– John 10:32-33, NASB

Notice that, as in the exchange with Peter, Jesus did not argue the point with the Jews who accused him. They were correct in saying that he was claiming to be God, and he was correct in making that claim. The only option left for the Jews was to bow at his feet in worship, as others had done, or to stone him as a blasphemer. They could not humble themselves to fall at his feet, so they collected their stones.

In other places, Jesus says, “If you had known Me, you would have known My Father also; from now on you know Him, and have seen Him,”5 to which Philip, rather oddly, replied, “Lord, show us the Father, and it is enough for us.”6

I note the slightest bit of exasperation in Jesus’ answer to Philip.

Have I been with you so long, and you still do not know me, Philip? Whoever has seen me has seen the Father. How can you say, ‘Show us the Father’?
– John 14:9, NASB

Later in that same discourse, “Believe Me that I am in the Father and the Father is in Me.”7 Jesus closed out another confrontation with the Jews by saying, “Truly, truly, I say to you, before Abraham existed, I Am.”8 There is only one I Am and the Jews knew that, so again, they picked up stones.

Having been told to put his finger in the scar of Jesus’ hand, and to put his hand into the spear gash ripped into Jesus’ side (of which Thomas did neither), Thomas exclaimed, “My Lord and my God!”9 Even the Roman Centurion, following Jesus’ death, said, “Truly this was the Son of God!”10

Jesus is the Son of God – God the Son. Next week we will look at Jesus, the Son of Man.

Blessings upon you my friends.

Victoriously in Christ!

– damon

Twitter – @DamonJGray
Facebook Author Page
YouTube Channel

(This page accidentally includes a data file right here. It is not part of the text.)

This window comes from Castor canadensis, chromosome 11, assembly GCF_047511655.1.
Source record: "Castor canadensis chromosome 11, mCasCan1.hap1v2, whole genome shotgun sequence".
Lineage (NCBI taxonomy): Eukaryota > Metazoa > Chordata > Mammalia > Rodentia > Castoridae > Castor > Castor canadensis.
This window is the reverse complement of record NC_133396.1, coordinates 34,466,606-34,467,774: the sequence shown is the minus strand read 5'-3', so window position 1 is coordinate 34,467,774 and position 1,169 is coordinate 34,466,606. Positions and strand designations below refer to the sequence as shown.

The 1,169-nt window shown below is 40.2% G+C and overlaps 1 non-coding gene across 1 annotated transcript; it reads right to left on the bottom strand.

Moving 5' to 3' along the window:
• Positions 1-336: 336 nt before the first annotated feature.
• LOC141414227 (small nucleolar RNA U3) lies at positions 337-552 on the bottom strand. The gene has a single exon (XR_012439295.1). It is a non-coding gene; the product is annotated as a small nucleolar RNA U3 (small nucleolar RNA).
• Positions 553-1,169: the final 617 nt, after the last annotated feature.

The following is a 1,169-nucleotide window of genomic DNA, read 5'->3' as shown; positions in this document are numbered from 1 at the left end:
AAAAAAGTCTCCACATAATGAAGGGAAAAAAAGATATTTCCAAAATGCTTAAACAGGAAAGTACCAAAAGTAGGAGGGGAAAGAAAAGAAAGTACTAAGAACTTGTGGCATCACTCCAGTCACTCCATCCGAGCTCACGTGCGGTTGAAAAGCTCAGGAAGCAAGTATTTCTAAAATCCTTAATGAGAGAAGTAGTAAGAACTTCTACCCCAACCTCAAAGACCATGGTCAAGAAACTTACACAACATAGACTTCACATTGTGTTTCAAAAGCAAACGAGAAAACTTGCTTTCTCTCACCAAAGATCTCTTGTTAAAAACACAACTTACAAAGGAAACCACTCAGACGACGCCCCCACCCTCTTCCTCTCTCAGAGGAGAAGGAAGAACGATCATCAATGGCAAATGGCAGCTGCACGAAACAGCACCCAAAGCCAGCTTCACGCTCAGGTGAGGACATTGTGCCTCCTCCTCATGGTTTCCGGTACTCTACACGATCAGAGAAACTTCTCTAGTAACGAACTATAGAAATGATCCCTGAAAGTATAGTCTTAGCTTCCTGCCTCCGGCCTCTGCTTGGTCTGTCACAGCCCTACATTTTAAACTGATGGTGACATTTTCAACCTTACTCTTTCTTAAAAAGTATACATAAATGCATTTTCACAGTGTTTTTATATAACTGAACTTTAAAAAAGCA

1. John 1:19-42
2. Matthew 16:17
3. John 10:30, NASB
4. John 10:31
5. John14:7, ESV
6. John 14:8b, NASB
7. John 14:11a, NASB
8. John 8:58, my paraphrase
9. John 20:28
10. Matthew 27:54, ESV

Posted in

Damon J. Gray

By commenting, you agree to the Long-View Living Comment Policy.


  1. Peggy Booher on September 27, 2021 at 9:36 AM

    I am thankful that God is patient with us, and that I am growing deeper and learning more of Him. I am thankful that Jesus is the Son of God, and the Son of Man; that’s the only way, as I understand it, He could be the atonement for our sins, and yet know what it’s like to live on Earth. He could be Godly enough to die for us, and yet human enough not to be ashamed to dwell among us. I wonder sometimes if Jesus, as He walked on earth, was full of joy at being among His creation, on their level. Certainly He was approachable, and joy must have been part of that.

    • Damon J. Gray on September 27, 2021 at 10:28 AM

      All, so true, Paggy. And I find it both telling and convicting who it was that found Jesus approachable and who found him offensive. Lord prevent that I should ever be one who takes offense at Jesus.

Leave a Comment

This site uses Akismet to reduce spam. Learn how your comment data is processed.